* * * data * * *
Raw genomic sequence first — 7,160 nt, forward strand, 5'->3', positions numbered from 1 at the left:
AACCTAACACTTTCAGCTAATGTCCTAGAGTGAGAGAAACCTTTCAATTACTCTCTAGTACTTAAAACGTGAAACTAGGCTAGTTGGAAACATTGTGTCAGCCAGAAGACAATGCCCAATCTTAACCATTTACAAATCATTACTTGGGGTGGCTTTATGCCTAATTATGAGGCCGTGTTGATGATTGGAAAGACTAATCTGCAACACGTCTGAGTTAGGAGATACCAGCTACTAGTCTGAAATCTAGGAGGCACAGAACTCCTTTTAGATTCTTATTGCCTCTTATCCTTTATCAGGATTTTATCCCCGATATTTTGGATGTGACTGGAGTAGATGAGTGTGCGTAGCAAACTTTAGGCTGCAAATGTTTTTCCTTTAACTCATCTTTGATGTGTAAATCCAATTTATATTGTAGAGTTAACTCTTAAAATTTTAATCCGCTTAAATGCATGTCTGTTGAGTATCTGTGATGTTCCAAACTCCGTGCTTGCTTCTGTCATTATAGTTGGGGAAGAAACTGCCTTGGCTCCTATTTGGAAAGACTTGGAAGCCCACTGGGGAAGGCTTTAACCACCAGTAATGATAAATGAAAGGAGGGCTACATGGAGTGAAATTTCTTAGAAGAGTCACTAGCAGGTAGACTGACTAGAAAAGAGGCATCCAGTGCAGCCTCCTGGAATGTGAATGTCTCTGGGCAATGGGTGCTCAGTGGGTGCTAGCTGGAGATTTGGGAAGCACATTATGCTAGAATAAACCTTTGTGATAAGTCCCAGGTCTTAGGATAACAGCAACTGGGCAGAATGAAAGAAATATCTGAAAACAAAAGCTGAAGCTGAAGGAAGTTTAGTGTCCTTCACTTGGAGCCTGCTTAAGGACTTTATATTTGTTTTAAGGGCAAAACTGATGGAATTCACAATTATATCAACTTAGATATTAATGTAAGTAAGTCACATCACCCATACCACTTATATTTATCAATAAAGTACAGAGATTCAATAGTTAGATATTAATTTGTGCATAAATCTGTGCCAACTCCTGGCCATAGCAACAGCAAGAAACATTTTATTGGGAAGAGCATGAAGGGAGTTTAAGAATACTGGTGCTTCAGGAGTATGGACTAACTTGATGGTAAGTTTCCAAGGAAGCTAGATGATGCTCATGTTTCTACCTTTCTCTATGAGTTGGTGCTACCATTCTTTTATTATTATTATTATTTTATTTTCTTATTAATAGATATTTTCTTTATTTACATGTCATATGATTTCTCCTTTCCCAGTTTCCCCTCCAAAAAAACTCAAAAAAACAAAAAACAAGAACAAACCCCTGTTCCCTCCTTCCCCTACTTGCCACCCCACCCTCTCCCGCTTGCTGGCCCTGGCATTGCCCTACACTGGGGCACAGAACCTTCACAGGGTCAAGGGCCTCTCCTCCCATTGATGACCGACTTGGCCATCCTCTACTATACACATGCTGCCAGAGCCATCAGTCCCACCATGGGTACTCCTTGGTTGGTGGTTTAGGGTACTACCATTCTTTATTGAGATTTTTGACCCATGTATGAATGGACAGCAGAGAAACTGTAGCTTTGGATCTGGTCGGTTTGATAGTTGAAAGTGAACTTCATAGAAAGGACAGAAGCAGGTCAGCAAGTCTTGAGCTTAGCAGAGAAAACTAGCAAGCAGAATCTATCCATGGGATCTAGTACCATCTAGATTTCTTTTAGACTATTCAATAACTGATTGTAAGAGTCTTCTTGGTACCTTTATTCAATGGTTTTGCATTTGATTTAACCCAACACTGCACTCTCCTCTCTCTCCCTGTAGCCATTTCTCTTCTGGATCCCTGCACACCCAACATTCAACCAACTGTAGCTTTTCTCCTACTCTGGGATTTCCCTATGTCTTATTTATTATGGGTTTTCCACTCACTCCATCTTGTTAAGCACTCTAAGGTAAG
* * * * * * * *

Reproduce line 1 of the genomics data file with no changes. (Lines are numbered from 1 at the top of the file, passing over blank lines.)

Raw genomic sequence first — 7,160 nt, forward strand, 5'->3', positions numbered from 1 at the left: